University of Florida Levin College of Law Dean Laura Rosenbury is an expert on gender bias issues in the legal profession. The Harvard Law School graduate who majored in women’s studies as an undergraduate at Harvard-Radcliffe says overt gender bias in Florida’s law firms may be slowly improving, but implicit bias is still a problem. Last year, when a speaker introduced her as “vivacious,” she used it as a teaching moment, citing it as an example of a well-intentioned comment that demonstrated implicit gender bias, as the word would not have been used to introduce a man.
Rosenbury talked to The Daily Business Review about the state of gender bias in the legal system. Her comments have been edited for length and clarity.
Is UF’s law school addressing the issue of gender bias?
Law schools have an obligation to engage in ongoing efforts to address bias in the legal profession or at least prepare our students for how to respond to it either on behalf of themselves, or on behalf of their client. We have a first-year introduction to lawyering course and a unit in that class is on implicit bias, examining how bias operates on the basis of gender, race, sexual orientation, religion, region, all cultural spheres. We want our students to be able to identify implicit bias and to respond to it, particularly because their clients might often be hurt by such bias. We need them to be able to respond effectively if they are going to zealously advocate for their client. It’s an attempt to introduce students to the norms of the legal profession and what will be expected of them by their employers, law firm partners, as well as judges.
I will be teaching a law and leadership course this spring as an elective about a host of leadership issues. Some of those issues will involve our perceptions of leaders, how our perceptions of male leaders differ from our perceptions of female leaders and how our perceptions may vary on the basis of race and age.
How should lawyers respond to perceived gender bias?
When you are representing a client, it always has to be in the client’s best interest. When it is a more generalized matter, I think there are a lot of different ways to respond and there are differences of opinion about how to respond. We try to foster a dialogue on the subject and hope our students will continue. I don’t think there is any one way to respond to implicit bias and even established lawyers are struggling to figure out the best way.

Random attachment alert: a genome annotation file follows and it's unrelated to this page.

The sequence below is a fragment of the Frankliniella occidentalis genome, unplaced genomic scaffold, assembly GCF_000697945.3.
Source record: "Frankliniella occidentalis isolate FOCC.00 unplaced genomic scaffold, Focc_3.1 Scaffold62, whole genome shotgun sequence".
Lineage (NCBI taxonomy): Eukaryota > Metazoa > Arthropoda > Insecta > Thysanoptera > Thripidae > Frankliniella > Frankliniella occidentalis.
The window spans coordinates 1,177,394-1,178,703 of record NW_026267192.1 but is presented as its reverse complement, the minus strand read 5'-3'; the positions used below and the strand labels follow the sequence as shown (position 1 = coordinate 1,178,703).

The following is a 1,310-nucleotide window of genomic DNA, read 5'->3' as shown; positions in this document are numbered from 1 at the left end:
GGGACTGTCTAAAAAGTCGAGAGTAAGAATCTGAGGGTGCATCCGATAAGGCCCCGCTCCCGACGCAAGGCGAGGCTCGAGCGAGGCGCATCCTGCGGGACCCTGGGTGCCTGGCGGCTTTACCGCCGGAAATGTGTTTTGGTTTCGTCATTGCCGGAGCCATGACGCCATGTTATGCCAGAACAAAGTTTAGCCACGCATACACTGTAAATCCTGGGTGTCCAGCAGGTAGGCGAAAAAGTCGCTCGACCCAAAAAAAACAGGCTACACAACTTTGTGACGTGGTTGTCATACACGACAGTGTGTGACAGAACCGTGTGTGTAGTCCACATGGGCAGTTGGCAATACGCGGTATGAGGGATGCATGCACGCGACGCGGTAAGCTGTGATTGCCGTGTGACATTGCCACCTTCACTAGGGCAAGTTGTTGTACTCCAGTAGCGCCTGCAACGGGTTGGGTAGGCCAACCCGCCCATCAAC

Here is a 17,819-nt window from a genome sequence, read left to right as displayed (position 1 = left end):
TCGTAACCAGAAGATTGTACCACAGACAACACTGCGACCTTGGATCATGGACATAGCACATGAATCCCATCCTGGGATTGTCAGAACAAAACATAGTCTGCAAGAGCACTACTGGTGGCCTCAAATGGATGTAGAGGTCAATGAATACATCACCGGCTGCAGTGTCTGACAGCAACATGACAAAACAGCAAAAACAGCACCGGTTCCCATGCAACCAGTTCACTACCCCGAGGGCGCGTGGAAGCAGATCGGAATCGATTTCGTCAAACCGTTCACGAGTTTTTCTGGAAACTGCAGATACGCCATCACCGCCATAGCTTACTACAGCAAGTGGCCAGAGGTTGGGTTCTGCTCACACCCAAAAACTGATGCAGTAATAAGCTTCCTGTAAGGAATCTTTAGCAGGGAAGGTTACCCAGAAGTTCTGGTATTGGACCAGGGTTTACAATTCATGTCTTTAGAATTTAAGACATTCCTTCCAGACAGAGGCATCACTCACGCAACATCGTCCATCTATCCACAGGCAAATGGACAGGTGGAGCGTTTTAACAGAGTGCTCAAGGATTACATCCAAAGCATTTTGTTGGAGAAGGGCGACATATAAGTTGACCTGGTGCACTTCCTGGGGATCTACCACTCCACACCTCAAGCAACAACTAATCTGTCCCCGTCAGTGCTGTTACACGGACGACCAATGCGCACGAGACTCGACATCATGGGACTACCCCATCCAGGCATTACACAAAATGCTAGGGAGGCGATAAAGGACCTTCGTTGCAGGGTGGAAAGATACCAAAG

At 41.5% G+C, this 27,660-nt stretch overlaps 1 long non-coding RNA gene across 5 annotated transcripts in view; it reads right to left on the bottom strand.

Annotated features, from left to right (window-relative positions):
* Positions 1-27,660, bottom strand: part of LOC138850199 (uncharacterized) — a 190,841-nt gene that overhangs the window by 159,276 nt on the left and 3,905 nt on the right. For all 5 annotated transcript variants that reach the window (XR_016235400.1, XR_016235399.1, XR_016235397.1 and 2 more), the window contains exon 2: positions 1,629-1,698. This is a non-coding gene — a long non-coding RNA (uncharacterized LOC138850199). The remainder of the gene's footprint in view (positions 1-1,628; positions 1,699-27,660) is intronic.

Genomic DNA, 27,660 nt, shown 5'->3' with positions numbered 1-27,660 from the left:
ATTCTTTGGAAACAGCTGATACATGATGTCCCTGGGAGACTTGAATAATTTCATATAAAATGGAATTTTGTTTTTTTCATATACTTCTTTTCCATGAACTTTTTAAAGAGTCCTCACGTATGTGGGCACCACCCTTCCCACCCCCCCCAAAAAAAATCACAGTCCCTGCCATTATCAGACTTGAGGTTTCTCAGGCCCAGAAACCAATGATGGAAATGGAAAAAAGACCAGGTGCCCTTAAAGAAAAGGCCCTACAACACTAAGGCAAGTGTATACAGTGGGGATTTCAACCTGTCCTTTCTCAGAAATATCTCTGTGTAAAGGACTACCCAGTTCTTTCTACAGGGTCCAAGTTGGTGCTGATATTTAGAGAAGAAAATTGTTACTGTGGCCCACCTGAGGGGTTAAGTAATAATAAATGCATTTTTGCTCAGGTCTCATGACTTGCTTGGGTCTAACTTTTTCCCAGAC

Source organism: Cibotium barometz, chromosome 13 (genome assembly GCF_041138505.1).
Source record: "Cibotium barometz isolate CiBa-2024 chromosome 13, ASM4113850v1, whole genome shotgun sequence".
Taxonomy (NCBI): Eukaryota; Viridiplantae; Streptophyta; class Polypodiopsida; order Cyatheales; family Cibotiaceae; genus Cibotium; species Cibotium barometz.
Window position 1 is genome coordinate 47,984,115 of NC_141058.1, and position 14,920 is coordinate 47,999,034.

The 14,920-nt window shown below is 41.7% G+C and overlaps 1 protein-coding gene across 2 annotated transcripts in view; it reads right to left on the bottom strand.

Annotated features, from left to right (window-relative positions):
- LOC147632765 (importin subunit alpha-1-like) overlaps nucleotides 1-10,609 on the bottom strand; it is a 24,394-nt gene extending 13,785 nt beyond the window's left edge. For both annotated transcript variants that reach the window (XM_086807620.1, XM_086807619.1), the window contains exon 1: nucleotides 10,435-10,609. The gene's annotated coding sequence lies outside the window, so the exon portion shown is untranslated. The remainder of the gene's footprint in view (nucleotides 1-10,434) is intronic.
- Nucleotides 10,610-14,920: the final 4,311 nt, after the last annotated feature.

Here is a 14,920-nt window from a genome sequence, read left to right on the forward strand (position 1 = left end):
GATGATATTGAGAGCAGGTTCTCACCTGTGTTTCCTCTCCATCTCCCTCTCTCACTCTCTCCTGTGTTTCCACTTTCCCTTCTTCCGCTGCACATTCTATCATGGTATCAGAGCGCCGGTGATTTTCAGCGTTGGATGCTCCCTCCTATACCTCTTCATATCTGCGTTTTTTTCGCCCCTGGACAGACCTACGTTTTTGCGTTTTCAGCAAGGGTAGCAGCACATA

How have gender issues in the legal industry evolved over time?
In the 1970s, it was common for female lawyers to be mistaken for secretaries or paralegals or assistants and you would have thought by now, 45 years later, those days would be behind us. They aren’t. Our notions of who the generic lawyer is are still very much caught up in a male model. Most people don’t even think about it: They hear the word lawyer and they tend to think of a certain middle age or older man, generally a white man. I don’t think that’s intentional for most people. It’s just the way people are socialized and the way our culture continues to portray people in certain positions. We are beginning to make changes, but if you look at the lawyers in leadership, whether it’s law firm partners, judges at certain levels, CEOs of companies, you will see that it is still male-dominated. Because positions of power still tend to be occupied by men, there is a subtle message that the best lawyers are men.
In what other ways is this differential treatment being addressed?
The Florida Bar Gender Bias Task Force recommended creating a subcommittee on women in the profession to constantly consider these issues and to initiate continuing legal education courses that address gender bias topics, including implicit bias, but also topics like the business case for gender inclusion, how to do gender-neutral hiring and gender-neutral evaluations. By offering the course as a CLE, lawyers get credit for attending sessions and hopefully get ideas that they can implement at their own firms. What I thought was really great was coming up with gender bias tool kits for firms that want their lawyers to think about implicit bias, find ways to identify it and interrupt it, as well as get best practices for parental leave, fair compensation and gender neutral hiring.